Aims The influence of a 24 h light-dark rhythm in neonatal care on sleep and crying patterns of preterm infants was examined using standard diary measures over 3 consecutive days at corrected ages of 5 and 11 weeks.
Methods 41 preterm infants (<32 weeks gestational age) were either nursed in the standard 24 h dim light condition (control group; n = 21) or in a cycled condition (7am–7pm light, 7pm–7am dark; intervention group; n = 20). Variables for sleep, wake and content, fussing, crying and unsoothable crying were analysed in four 6 h intervals starting at midnight.
Results A preliminary analysis by repeated measure ANOVA including 29 preterm infants (15 controls, 14 intervention group) showed a significant interaction between interval and age for the variables sleep and awake and content (5 weeks: most sleep between 24:00–12:00; 11 weeks: between 18:00–6:00; opposite for awake and content). Fussing and crying showed an age (fussing: P<0.008, crying: P<0.029) and interval (fussing: P<0.00, crying: P<0.003) effect with more fussing at 5 weeks and in the evening hours. For fussing a significant interaction between age and intervention (P<0.024) was found with less fussing episodes at 5 weeks of age for infants nursed in cycled condition (0.26 hours vs 0.5 hours).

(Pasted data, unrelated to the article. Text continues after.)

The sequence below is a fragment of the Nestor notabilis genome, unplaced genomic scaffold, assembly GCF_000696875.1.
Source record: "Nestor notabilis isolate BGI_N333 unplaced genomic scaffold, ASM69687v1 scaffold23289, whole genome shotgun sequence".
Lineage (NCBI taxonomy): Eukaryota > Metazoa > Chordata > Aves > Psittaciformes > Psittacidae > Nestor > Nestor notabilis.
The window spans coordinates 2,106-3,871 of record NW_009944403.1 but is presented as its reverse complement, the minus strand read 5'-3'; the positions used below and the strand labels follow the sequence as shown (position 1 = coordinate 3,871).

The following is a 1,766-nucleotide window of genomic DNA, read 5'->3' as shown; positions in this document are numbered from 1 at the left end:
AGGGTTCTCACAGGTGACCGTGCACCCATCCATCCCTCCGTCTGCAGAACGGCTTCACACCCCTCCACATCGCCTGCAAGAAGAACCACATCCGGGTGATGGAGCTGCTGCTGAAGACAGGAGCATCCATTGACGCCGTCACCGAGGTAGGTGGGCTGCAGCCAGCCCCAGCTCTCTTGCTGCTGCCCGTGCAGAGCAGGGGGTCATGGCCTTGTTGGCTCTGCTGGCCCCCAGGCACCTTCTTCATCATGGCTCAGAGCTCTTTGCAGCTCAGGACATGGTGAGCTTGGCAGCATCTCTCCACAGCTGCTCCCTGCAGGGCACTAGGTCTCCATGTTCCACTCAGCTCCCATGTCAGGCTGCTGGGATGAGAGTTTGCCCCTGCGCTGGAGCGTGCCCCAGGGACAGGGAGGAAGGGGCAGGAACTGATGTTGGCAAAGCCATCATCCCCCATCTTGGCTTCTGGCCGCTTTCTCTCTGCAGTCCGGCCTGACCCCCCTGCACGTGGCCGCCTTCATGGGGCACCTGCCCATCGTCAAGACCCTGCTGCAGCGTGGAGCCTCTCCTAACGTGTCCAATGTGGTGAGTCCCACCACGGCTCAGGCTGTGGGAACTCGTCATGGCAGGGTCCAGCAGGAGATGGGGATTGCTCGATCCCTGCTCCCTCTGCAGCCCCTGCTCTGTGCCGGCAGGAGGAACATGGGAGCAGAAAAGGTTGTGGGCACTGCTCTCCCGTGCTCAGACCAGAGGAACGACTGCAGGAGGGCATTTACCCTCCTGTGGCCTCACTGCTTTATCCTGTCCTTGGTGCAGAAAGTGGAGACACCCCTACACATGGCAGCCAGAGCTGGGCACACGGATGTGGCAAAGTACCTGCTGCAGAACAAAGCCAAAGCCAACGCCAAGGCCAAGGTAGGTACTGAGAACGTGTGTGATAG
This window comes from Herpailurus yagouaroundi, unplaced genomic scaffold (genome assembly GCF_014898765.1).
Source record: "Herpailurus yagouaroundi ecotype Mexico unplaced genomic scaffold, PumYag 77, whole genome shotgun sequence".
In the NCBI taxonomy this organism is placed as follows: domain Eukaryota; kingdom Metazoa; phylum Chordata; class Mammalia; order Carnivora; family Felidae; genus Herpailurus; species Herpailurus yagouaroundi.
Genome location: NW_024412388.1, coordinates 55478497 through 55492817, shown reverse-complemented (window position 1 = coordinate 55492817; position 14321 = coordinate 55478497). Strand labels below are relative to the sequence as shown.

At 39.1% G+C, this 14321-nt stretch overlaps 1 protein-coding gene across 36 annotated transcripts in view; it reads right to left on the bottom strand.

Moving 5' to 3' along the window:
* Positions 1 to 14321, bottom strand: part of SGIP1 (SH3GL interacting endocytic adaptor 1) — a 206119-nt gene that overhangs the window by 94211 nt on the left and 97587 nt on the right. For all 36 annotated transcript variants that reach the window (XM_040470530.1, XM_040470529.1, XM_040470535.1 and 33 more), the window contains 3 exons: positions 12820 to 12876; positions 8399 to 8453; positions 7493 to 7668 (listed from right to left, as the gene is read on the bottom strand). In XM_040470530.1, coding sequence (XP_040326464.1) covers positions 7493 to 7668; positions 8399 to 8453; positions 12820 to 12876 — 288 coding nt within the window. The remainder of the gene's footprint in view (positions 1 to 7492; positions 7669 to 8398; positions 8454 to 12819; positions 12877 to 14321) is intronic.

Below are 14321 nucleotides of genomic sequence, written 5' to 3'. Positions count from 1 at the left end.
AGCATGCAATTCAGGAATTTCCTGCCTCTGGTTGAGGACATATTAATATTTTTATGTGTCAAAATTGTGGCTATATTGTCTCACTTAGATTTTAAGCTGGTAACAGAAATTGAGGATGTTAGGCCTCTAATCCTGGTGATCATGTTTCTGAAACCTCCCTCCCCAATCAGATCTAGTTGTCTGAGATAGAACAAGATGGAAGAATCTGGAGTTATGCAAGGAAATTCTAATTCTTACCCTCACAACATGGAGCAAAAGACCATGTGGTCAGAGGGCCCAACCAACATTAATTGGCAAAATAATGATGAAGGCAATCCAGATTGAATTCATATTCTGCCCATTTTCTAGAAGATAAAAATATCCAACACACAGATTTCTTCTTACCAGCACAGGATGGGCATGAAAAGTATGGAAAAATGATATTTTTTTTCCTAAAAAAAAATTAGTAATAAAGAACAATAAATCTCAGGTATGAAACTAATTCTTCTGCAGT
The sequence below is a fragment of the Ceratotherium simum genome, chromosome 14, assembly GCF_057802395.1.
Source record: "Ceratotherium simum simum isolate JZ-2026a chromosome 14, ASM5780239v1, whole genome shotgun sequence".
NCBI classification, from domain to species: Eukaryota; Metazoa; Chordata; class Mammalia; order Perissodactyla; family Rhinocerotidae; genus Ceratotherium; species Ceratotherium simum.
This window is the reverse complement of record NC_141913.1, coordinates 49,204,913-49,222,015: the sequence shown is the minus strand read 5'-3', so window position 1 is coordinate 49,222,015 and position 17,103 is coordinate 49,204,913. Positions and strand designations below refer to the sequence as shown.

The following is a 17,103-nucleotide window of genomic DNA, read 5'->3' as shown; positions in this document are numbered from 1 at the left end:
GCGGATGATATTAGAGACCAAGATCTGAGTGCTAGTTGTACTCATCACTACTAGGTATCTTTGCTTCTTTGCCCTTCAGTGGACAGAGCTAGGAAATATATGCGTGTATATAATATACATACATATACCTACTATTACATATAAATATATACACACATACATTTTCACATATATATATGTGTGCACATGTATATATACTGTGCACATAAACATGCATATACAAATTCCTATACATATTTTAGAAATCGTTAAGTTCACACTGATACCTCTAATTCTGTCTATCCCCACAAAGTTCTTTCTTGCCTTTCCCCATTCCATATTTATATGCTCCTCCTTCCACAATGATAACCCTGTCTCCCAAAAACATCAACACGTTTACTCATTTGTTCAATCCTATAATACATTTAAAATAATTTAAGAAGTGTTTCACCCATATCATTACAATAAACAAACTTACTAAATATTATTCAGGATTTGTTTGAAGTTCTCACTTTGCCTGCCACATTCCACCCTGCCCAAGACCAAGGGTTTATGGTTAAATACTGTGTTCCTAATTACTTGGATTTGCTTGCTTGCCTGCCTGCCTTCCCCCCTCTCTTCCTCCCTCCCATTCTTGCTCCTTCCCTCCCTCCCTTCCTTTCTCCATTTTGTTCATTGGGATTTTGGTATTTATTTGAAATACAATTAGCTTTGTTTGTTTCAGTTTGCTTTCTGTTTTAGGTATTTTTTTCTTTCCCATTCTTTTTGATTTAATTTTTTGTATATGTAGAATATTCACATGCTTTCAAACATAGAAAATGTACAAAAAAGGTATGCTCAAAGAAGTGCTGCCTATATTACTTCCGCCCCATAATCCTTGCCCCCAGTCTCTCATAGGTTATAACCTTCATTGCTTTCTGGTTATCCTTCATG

Summary and Conclusion While no differences in sleep, wake and content, crying and unsoothable crying were found between the two conditions, nursing in a cycled light condition reduced fussing episodes at the peak age of 5 weeks.
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